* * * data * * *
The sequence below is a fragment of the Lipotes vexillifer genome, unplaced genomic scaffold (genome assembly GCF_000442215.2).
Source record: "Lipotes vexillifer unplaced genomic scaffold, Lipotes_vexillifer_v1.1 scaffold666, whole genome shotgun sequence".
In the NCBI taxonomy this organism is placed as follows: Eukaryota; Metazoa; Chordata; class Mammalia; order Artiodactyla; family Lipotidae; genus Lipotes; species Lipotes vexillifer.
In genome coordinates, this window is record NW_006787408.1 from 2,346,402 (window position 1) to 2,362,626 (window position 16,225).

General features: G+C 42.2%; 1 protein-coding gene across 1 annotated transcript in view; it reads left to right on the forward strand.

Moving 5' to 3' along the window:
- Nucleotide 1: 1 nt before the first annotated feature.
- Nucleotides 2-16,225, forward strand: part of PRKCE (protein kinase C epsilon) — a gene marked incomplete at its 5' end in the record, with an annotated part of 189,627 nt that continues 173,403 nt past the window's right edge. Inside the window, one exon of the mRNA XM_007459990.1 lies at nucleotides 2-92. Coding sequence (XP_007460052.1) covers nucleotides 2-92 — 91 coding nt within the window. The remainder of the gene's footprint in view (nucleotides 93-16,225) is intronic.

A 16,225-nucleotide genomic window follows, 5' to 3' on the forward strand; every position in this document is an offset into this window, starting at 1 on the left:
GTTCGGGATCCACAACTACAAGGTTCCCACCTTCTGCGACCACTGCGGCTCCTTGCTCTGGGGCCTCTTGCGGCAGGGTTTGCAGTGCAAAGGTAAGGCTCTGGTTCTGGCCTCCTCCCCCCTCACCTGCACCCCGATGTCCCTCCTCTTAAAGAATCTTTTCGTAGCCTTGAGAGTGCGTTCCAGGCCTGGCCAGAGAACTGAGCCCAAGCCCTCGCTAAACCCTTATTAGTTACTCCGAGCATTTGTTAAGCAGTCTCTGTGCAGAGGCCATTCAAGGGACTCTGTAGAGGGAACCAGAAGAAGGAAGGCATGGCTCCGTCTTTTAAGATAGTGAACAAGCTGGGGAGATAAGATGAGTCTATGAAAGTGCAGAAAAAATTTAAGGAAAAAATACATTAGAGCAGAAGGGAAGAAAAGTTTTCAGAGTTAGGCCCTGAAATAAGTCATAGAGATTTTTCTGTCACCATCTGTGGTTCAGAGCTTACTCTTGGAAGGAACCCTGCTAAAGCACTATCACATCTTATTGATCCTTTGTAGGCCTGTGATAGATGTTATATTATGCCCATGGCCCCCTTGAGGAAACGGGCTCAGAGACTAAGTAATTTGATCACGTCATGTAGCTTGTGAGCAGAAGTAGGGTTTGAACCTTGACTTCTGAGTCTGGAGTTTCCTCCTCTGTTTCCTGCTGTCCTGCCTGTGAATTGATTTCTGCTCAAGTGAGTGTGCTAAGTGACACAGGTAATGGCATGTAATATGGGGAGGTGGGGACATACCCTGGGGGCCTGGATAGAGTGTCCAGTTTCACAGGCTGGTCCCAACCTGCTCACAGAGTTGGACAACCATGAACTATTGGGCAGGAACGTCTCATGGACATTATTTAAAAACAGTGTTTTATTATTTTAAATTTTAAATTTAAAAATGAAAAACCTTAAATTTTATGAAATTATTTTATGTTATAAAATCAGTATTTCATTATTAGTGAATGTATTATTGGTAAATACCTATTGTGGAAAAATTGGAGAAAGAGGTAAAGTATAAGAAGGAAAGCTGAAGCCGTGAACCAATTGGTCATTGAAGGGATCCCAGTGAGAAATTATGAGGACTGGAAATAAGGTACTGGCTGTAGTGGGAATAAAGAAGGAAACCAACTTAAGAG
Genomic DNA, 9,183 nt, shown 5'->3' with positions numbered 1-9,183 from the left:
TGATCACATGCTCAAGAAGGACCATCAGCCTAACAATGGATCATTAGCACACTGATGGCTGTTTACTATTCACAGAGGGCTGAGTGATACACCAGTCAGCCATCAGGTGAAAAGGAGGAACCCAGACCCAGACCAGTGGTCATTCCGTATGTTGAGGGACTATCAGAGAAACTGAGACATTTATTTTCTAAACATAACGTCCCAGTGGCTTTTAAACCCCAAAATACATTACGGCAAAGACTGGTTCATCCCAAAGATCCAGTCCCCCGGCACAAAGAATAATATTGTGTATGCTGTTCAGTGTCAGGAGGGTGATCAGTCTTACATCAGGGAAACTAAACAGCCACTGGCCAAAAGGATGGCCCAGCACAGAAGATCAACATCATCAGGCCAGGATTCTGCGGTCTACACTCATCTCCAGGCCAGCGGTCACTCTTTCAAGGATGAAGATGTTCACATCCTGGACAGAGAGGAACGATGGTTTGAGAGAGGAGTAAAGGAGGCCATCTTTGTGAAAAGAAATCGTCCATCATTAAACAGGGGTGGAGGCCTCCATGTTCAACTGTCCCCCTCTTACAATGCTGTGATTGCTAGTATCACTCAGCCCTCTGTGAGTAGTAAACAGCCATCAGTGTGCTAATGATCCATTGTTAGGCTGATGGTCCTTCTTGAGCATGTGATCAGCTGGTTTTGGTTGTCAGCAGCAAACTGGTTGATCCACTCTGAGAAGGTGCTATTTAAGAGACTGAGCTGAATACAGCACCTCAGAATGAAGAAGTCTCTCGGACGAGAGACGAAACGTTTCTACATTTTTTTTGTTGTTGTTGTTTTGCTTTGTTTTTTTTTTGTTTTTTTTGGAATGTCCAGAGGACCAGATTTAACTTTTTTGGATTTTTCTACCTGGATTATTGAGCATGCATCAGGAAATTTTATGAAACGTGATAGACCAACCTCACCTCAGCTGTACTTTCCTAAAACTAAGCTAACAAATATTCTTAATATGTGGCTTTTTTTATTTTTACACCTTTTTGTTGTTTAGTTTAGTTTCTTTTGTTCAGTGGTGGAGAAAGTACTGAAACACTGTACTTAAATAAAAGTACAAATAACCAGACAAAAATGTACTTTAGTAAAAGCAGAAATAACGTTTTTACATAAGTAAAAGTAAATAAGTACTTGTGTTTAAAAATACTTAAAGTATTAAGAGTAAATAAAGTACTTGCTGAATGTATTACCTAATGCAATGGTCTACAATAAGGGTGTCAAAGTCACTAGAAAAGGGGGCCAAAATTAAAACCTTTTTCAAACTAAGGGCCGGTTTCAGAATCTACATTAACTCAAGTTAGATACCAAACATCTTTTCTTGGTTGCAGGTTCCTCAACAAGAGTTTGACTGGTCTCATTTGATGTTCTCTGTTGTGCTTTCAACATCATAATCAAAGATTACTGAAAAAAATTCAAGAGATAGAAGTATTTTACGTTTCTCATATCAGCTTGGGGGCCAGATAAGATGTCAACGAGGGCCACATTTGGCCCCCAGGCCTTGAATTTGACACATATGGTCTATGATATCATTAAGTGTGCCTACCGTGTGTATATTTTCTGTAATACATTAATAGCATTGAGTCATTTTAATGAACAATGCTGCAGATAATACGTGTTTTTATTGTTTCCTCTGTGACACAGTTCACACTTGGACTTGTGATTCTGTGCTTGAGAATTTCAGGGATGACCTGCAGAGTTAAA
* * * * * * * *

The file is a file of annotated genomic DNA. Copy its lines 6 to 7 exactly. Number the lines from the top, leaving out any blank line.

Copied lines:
Moving 5' to 3' along the window:
- Nucleotide 1: 1 nt before the first annotated feature.